Around the World in 80 Days… with no Budget

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Frenchman Muammer Yilmaz set out to see if a round-the-world trip was possible relying solely on the generosity of others. In this interview, he explains how he got on with a trip inspired by Jules Verne

42-year-old Muammer Yilmaz from Colmar in Alsace is a modern-day adventurer. He completed a round-the-world trip in eighty days powered by the generosity of others with the aim of demonstrating that generosity is a common value.

How was this this project decided upon?

Muammer Yilmaz: It came from meeting my fellow traveller Milan. In 2010, I was couch-surfing in Berlin and he put me up for three days in his home. When I was in Berlin again in 2014, I spoke to him about my idea of going around the world in eighty days. He was all up for it and off we went!

What Kind of traveller were you up to that point?

I never liked organised trips. At the age of seventeen, my secondary school suggested a trip to the United States. When I told my dad, he said “Well, you can work up the cost of it and then you can go.” My friends asked their parents for money, but I did washing-up in restaurants, I picked apples… and I paid for it myself. Since then, I’ve learned that I could go anywhere, it was only a matter of organising myself.

Did your occupation as a video artist allow you to plot out this world tour?

Cheese! Muammer in Venice

I travelled a lot – 75 countries, 450 towns – but for our world tour, we laid out some rules: not to use our acquaintances or friends but to sleep every night in the homes of people we didn’t know, not to bring any money, only a credit card in case of medical emergency. But we never used it.

When did you set off?

On the 9th of September 2014 at 9am! With a 10kg rucksack each – a few clothes, two film cameras (one of which was stolen at the beginning of the journey) but no tent, no sleeping bag, no medicine… It wasn’t the Peking Express with a helicopter that emerges from the trees to fly us home if we got a blister! And every evening, we had to convince someone to put us up for the night and to share their meal with us. We had no Plan B!

How did your loved-ones feel about this trip?

They know me… But I didn’t call them, no point just to be worrying them. Especially since they couldn’t do anything. I remember just ringing them once, in Iran, before going into Pakistan because I wasn’t feeling too certain about it all and I wanted them to be able to know where I was.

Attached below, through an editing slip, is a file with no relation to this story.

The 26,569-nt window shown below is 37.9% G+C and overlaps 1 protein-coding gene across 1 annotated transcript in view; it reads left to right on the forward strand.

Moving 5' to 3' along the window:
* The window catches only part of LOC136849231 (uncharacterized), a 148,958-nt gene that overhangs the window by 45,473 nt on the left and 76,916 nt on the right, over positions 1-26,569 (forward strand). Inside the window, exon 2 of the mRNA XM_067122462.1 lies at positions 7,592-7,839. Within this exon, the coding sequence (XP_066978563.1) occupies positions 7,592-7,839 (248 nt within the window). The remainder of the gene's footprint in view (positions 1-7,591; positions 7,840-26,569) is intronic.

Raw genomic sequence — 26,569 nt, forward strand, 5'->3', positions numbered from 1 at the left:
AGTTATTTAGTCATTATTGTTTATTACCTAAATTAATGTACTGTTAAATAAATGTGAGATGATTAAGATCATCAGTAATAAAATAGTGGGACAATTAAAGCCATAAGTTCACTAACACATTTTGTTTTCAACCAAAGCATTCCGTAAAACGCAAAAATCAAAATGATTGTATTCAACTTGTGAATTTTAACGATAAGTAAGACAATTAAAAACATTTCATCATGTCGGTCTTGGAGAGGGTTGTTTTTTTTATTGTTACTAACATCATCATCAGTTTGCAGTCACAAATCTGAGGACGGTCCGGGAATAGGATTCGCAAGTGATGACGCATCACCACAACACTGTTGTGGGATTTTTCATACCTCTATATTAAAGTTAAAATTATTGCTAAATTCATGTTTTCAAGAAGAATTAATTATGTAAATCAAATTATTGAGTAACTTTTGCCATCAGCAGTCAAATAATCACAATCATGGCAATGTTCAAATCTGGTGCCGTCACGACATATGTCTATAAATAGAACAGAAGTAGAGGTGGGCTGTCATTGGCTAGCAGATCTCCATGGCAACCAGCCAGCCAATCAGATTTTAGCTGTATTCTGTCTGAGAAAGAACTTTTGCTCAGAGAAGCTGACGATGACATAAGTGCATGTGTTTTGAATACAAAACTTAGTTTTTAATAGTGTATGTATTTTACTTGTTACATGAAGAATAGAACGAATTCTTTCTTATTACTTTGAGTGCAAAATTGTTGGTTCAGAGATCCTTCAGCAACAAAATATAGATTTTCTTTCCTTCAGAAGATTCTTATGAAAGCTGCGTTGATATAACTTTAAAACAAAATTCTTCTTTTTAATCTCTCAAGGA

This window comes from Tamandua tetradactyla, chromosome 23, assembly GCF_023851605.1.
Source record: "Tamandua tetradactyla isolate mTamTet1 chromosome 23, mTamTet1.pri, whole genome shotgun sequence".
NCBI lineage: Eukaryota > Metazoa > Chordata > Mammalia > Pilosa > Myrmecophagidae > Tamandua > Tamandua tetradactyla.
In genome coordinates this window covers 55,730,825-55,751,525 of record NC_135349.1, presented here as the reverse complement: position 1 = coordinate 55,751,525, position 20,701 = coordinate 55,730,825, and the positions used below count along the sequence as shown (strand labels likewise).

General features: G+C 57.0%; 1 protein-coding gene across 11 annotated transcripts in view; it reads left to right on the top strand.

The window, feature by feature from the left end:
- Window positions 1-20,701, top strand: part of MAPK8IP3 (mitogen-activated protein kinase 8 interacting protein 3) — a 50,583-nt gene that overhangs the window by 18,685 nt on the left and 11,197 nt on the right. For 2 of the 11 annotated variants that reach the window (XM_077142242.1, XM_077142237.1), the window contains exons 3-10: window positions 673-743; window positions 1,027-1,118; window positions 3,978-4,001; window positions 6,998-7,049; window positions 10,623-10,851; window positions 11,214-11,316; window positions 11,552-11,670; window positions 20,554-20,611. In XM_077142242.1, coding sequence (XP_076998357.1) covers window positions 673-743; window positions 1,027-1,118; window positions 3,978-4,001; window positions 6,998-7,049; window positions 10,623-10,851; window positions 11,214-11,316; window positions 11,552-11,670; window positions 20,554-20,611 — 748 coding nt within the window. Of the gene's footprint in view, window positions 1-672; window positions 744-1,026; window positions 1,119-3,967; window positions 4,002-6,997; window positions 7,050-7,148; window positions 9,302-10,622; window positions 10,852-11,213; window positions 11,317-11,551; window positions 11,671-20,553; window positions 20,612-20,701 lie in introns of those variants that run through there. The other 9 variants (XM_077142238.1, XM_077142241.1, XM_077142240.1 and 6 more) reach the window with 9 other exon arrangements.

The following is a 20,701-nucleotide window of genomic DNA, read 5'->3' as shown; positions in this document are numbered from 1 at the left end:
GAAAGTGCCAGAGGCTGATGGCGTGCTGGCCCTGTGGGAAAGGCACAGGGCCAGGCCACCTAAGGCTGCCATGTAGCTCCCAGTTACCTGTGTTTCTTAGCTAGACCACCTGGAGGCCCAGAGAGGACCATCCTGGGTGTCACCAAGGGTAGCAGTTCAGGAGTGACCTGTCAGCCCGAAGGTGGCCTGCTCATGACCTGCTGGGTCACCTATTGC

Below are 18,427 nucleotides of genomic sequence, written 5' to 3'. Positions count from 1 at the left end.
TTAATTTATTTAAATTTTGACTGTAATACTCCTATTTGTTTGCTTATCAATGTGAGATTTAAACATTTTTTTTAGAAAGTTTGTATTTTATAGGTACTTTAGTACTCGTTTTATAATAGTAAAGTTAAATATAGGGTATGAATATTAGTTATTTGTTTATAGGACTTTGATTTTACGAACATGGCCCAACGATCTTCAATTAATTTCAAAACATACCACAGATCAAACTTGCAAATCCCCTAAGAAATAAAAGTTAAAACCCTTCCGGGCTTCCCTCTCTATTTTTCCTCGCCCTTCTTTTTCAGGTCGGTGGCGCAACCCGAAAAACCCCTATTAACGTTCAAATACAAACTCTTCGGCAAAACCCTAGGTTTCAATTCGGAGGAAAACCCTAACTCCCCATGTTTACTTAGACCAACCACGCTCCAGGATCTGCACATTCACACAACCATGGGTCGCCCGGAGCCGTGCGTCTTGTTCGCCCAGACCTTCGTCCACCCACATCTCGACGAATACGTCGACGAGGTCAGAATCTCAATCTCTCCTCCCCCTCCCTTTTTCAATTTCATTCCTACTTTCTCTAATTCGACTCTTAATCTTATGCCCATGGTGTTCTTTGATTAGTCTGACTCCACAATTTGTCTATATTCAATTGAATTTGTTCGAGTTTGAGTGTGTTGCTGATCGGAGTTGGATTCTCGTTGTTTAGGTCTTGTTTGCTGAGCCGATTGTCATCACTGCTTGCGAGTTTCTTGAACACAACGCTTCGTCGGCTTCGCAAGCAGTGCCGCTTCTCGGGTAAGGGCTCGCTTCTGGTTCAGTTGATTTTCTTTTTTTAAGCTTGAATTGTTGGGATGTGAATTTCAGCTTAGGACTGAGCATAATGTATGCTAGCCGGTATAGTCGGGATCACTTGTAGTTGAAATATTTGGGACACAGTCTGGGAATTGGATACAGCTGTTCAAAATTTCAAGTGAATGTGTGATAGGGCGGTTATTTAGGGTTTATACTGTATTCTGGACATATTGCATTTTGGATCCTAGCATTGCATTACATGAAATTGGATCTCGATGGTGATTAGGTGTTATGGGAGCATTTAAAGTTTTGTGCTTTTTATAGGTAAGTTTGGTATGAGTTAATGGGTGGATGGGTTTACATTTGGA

One gets the impression that you were got help more frequently from strangers rather than from locals…

Pause for reflection: Muammer and Milan take a break

We got help from almost 50 different nationalities, often foreigners in the countries we were visiting, but I couldn’t say that that was the pattern… I couldn’t say either that it was only poor people who put us up or who offered us food because we were also assisted by a millionaire in Silicon Valley in San Francisco.

After Europe and Asia, you got on a plane to San Francisco, in fact. Who paid for the flight?

It was an Iranian family that we met in Singapore and who were moved by our adventure! They paid for one ticket and for the second one, we had it paid thanks to a crowd-funding campaign from our followers on social media.

What is the best memory of your arrival in Paris?

The wonder of seeing the Eiffel Tower again and telling ourselves “We’ve done it!” And then, something crazy happened: Antoine de Maximy (the presenter of a TV show on France 5 called “J’irai dormir chez vous”) contacted us to offer us a night at his place. He had followed our road trip on the social media outlets and he found it “extraordinary”!

Did this journey change you?

Muammer at Petra, Jordan.

Travelling without money changes everything. When you have money, you arrive somewhere, you stop for a break in a cafe, you choose your drink and you’re all alone. But with us, we weren’t choosing anything. We took what we were given and we were always with people, living with them. It was like living a month of my normal life!

After thinking about your journey, you set up web site…

The idea was to make a million dreams come true in ten years. I’m convinced that everyone in their lives can make someone else’s dream come true and see their own dream come true. With this site, we’re going to introduce these dreams to one another! It’s www.optimistictraveler.org.

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